Look at Subversion; it has the advantage of being easily installable on a number of platforms, friendly docs for beginners, and a bunch of simplifying GUI tools if you're into that. It can be installed on your own machine without a server, etc. Even available on Cygwin.

The main advantage is deleting code is worry-free; I'm working on a free software doohickey, and 20 minutes ago my friend asked me if he could delete something. No big deal!

Also, it's always good to review diffs, which maybe I do obsessively.

So yeah, set it up on your local machine, tear it up, make mistakes, no big deal because it doesn't matter.

Tayssir John Gabbour
Wednesday, July 28, 2004

Source Control is a *must* for even the smallest projects.

It might not be ovbious at first, but once you try it you realize how awkward and inneficient is to develop anything without source control.

.NET Developer
Wednesday, July 28, 2004

"I currently just make a separate copy ..."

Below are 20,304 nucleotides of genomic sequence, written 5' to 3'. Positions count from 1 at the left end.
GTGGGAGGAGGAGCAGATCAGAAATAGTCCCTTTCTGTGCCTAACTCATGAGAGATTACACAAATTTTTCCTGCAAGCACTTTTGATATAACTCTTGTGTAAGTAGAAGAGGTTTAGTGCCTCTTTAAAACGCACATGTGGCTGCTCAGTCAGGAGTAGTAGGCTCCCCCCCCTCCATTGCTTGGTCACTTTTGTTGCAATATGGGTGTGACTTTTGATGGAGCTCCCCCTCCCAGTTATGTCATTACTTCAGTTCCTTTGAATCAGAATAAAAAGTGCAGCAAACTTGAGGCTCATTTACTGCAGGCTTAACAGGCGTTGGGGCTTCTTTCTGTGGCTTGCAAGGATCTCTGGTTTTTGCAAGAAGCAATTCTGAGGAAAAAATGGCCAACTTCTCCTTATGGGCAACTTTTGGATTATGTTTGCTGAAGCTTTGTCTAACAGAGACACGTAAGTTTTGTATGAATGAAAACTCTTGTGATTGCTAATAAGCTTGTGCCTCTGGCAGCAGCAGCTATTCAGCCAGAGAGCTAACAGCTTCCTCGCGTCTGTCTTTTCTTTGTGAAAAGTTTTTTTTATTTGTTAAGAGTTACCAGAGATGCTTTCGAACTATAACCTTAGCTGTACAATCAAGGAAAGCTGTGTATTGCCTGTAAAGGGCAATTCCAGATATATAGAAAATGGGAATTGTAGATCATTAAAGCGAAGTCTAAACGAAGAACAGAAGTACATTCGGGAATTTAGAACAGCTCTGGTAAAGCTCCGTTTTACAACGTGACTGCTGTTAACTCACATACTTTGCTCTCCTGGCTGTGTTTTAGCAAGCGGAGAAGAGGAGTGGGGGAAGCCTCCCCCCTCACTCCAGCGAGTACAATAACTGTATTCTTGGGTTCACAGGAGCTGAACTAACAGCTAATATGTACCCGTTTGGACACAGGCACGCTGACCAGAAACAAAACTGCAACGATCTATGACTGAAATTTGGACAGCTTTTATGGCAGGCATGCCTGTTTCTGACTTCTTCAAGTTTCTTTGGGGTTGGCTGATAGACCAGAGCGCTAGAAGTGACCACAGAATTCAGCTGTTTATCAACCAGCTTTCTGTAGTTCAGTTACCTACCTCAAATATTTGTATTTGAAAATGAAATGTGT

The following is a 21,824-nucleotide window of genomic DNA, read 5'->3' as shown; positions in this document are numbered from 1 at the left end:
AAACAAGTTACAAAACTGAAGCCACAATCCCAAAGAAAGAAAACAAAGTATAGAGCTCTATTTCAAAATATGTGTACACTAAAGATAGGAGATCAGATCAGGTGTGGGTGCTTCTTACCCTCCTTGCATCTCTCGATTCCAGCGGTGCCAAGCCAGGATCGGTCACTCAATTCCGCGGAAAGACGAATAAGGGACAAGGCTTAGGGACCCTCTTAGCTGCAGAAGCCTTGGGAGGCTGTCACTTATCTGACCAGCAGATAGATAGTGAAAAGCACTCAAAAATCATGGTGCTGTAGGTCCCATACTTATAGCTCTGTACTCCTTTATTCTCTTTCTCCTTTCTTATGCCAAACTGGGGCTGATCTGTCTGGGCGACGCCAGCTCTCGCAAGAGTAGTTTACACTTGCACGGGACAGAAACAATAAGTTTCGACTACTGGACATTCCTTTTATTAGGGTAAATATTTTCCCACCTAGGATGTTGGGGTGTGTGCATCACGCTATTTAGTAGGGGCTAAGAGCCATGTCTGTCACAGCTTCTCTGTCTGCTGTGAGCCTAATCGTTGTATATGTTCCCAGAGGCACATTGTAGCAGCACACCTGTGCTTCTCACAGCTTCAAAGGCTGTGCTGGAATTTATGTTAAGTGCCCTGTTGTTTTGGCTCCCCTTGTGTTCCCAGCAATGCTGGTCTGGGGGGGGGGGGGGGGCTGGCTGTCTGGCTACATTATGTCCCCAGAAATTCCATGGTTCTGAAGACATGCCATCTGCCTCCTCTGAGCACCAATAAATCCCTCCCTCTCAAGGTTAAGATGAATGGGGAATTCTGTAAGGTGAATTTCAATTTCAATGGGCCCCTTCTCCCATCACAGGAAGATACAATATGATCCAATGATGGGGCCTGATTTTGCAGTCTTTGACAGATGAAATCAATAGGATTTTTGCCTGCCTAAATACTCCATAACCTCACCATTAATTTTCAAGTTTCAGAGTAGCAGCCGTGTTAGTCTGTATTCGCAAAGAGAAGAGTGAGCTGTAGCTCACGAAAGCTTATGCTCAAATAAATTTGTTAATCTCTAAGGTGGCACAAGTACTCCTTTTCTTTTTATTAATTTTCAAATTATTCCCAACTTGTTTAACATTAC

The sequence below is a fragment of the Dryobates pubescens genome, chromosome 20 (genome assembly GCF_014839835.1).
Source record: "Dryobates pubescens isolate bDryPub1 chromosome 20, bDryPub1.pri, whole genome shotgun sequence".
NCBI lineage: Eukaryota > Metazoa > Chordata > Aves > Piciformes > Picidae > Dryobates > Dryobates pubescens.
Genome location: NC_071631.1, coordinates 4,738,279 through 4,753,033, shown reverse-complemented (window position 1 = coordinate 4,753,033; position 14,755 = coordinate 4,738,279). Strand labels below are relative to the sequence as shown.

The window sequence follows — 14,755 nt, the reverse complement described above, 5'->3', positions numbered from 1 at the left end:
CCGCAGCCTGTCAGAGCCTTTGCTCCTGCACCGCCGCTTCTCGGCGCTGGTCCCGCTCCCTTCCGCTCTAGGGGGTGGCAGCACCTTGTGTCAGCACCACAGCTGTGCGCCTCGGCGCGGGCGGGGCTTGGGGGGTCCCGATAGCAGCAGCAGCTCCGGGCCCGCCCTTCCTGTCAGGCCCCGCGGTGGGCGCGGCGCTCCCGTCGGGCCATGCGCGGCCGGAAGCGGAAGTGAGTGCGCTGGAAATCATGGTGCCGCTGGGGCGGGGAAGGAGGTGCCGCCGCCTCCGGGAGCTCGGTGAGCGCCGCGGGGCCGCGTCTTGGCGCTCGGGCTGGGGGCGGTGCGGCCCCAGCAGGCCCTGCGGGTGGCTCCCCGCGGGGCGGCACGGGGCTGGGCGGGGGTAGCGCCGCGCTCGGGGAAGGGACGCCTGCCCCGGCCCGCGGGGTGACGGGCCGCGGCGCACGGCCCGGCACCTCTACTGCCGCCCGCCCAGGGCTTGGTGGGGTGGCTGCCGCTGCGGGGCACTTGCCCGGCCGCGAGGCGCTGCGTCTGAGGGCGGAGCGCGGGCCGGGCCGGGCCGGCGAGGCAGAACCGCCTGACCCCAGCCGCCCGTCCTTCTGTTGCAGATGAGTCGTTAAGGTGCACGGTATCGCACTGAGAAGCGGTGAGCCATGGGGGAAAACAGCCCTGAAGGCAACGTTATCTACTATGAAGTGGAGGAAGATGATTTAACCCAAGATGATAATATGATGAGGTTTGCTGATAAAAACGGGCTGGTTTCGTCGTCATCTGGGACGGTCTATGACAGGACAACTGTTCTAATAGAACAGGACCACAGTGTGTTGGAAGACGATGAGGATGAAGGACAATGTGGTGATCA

Then you are sort of already doing source control, but what you're doing manually is very easy to automate. Seems kind of inefficient to me.

Anony Coward
Wednesday, July 28, 2004

> I currently just make a separate copy of my application for each change or addition I make to the source and label the directory by date.

That's what I do sometimes. It works OK, provided that:

- No more than one person is working on the software ... in other words, "multi-user" features.
- You have the disk space to store mostly-duplicated copies of everything.
- You don't need to manage features accross multiple versions, e.g. "migrate a bug fix made to the version 6 source into the version 7 source, while not removing version 7 features that were added to these source files" ... in other words, "merge" features.
- You don't need a history of each file, with a description of why each change was made to each file (where, for example, one bug fix might change several files, and the same bug-fix comment should be applied to every file in that change-set).